1936 flood of East Waco

Goodson McKee

I was about 9 years old, growing up in our house on North 34th Street, a grade-schooler at Dean Highland Elementary.

One day in August after torrential rains, we heard incredible news: The Brazos had risen 41 feet. Much of East Waco was under water.

We got in the family automobile, a 1936 black Chevrolet touring car. My father drove us to a spot on Washington Avenue on the west side of the river where we could see this amazing sight.

Mackey Park and Elm Street were both under water. The news would report that over 2000 people were homeless.

At this time, businesses were all around the square, as well as up and down Elm Avenue. While the flood didn't touch the square, it left Elm submerged.

I viewed the devastation from where the Convention Center on Washington Avenue.

Over the years, the Brazos River has seen its share of floods, but the flood of 1936 surpassed all, even the terrible flood of 1913.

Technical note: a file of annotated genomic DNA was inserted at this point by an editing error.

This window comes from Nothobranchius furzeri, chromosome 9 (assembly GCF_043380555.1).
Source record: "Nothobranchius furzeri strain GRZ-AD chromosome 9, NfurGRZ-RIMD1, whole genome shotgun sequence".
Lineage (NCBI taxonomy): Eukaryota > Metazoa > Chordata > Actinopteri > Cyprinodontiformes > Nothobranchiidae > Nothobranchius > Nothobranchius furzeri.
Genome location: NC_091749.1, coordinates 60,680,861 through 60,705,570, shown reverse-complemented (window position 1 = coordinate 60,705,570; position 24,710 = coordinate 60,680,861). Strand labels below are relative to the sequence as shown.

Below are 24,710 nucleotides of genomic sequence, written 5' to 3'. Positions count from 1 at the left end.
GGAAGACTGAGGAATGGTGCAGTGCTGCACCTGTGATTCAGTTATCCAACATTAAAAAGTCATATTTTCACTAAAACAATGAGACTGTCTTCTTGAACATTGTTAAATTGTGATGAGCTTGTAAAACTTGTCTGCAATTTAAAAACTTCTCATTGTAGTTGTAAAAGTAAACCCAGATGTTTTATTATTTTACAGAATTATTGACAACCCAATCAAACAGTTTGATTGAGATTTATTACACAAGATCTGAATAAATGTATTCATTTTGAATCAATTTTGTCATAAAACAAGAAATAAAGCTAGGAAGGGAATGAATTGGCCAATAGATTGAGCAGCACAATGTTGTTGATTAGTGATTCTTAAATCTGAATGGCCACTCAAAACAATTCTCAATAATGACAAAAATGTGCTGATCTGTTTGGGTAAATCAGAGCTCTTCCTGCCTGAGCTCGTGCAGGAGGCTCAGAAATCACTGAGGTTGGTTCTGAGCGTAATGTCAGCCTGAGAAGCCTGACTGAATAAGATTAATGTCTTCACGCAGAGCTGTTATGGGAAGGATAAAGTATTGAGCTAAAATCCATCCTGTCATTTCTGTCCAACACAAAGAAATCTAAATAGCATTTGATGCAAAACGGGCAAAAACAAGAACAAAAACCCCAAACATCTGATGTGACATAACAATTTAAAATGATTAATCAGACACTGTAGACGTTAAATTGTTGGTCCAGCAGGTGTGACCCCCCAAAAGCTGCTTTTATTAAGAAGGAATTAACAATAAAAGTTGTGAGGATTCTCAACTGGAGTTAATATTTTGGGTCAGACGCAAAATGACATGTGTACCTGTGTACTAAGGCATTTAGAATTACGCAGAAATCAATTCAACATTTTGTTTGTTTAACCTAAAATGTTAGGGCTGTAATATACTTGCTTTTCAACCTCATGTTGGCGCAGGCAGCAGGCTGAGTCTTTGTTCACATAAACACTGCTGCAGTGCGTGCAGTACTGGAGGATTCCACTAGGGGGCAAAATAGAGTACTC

Seeing the water only a few inches below the floor of the Washington Avenue Bridge and the Suspenion Bridge, and people paddling around in boats on Elm Street, was an awesome sight. I still remember how swiftly the floodwater was moving.

City Manager H.C. Torrence appealed to Waco citizens for donations to help flood victims and had proclaimed martial law.

The front page of the Waco News-Tribune in 1936

Among other things, the Waco Times Herald reported that businessman Albert Lacy Clifton was marooned overnight at Clifton Manufacturing Plant.

Though Waco has had other major floods, particularly along Waco Creek, the completion of Whitney Dam in the early 1940s provided relief from the flooding of the Brazos, and confidence that East Waco will never be so unindated again.

Broadcast pioneer Goodson McKee was a fixture on WACO radio and statewide radio broadcasts.

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